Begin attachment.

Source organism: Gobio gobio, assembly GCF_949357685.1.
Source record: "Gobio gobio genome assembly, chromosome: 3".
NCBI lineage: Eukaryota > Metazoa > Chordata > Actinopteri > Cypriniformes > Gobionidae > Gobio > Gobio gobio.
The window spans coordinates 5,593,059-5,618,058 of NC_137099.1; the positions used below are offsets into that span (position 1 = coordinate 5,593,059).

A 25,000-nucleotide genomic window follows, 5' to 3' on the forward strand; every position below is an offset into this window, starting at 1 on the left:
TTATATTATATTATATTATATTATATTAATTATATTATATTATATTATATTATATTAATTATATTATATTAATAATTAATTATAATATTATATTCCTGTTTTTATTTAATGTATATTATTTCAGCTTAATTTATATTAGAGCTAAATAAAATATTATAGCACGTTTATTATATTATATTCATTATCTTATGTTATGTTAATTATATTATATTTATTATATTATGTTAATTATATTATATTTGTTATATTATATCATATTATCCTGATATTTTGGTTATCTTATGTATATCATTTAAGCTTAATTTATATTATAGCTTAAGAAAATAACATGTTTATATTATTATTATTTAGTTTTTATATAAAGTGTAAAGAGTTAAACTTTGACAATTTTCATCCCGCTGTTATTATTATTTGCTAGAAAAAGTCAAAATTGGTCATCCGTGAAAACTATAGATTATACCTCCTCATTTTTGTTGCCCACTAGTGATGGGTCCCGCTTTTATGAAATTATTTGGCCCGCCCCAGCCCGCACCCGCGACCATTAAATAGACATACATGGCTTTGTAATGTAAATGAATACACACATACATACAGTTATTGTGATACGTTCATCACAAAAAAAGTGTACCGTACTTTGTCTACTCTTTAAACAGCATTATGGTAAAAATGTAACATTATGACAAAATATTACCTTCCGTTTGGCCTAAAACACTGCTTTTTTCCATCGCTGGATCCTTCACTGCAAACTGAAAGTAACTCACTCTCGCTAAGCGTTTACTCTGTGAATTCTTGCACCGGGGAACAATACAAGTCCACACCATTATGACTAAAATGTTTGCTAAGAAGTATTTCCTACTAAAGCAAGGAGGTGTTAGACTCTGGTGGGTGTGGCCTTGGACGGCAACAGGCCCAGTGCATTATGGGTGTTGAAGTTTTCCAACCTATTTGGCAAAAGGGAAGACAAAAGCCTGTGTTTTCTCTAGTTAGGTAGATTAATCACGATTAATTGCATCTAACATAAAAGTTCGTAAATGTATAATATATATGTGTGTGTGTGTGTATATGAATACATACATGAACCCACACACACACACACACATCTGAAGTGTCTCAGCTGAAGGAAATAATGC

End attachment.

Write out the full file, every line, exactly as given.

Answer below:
Source organism: Gobio gobio, assembly GCF_949357685.1.
Source record: "Gobio gobio genome assembly, chromosome: 3".
NCBI lineage: Eukaryota > Metazoa > Chordata > Actinopteri > Cypriniformes > Gobionidae > Gobio > Gobio gobio.
The window spans coordinates 5,593,059-5,618,058 of NC_137099.1; the positions used below are offsets into that span (position 1 = coordinate 5,593,059).

A 25,000-nucleotide genomic window follows, 5' to 3' on the forward strand; every position below is an offset into this window, starting at 1 on the left:
TTATATTATATTATATTATATTATATTAATTATATTATATTATATTATATTATATTAATTATATTATATTAATAATTAATTATAATATTATATTCCTGTTTTTATTTAATGTATATTATTTCAGCTTAATTTATATTAGAGCTAAATAAAATATTATAGCACGTTTATTATATTATATTCATTATCTTATGTTATGTTAATTATATTATATTTATTATATTATGTTAATTATATTATATTTGTTATATTATATCATATTATCCTGATATTTTGGTTATCTTATGTATATCATTTAAGCTTAATTTATATTATAGCTTAAGAAAATAACATGTTTATATTATTATTATTTAGTTTTTATATAAAGTGTAAAGAGTTAAACTTTGACAATTTTCATCCCGCTGTTATTATTATTTGCTAGAAAAAGTCAAAATTGGTCATCCGTGAAAACTATAGATTATACCTCCTCATTTTTGTTGCCCACTAGTGATGGGTCCCGCTTTTATGAAATTATTTGGCCCGCCCCAGCCCGCACCCGCGACCATTAAATAGACATACATGGCTTTGTAATGTAAATGAATACACACATACATACAGTTATTGTGATACGTTCATCACAAAAAAAGTGTACCGTACTTTGTCTACTCTTTAAACAGCATTATGGTAAAAATGTAACATTATGACAAAATATTACCTTCCGTTTGGCCTAAAACACTGCTTTTTTCCATCGCTGGATCCTTCACTGCAAACTGAAAGTAACTCACTCTCGCTAAGCGTTTACTCTGTGAATTCTTGCACCGGGGAACAATACAAGTCCACACCATTATGACTAAAATGTTTGCTAAGAAGTATTTCCTACTAAAGCAAGGAGGTGTTAGACTCTGGTGGGTGTGGCCTTGGACGGCAACAGGCCCAGTGCATTATGGGTGTTGAAGTTTTCCAACCTATTTGGCAAAAGGGAAGACAAAAGCCTGTGTTTTCTCTAGTTAGGTAGATTAATCACGATTAATTGCATCTAACATAAAAGTTCGTAAATGTATAATATATATGTGTGTGTGTGTGTATATGAATACATACATGAACCCACACACACACACACACATCTGAAGTGTCTCAGCTGAAGGAAATAATGC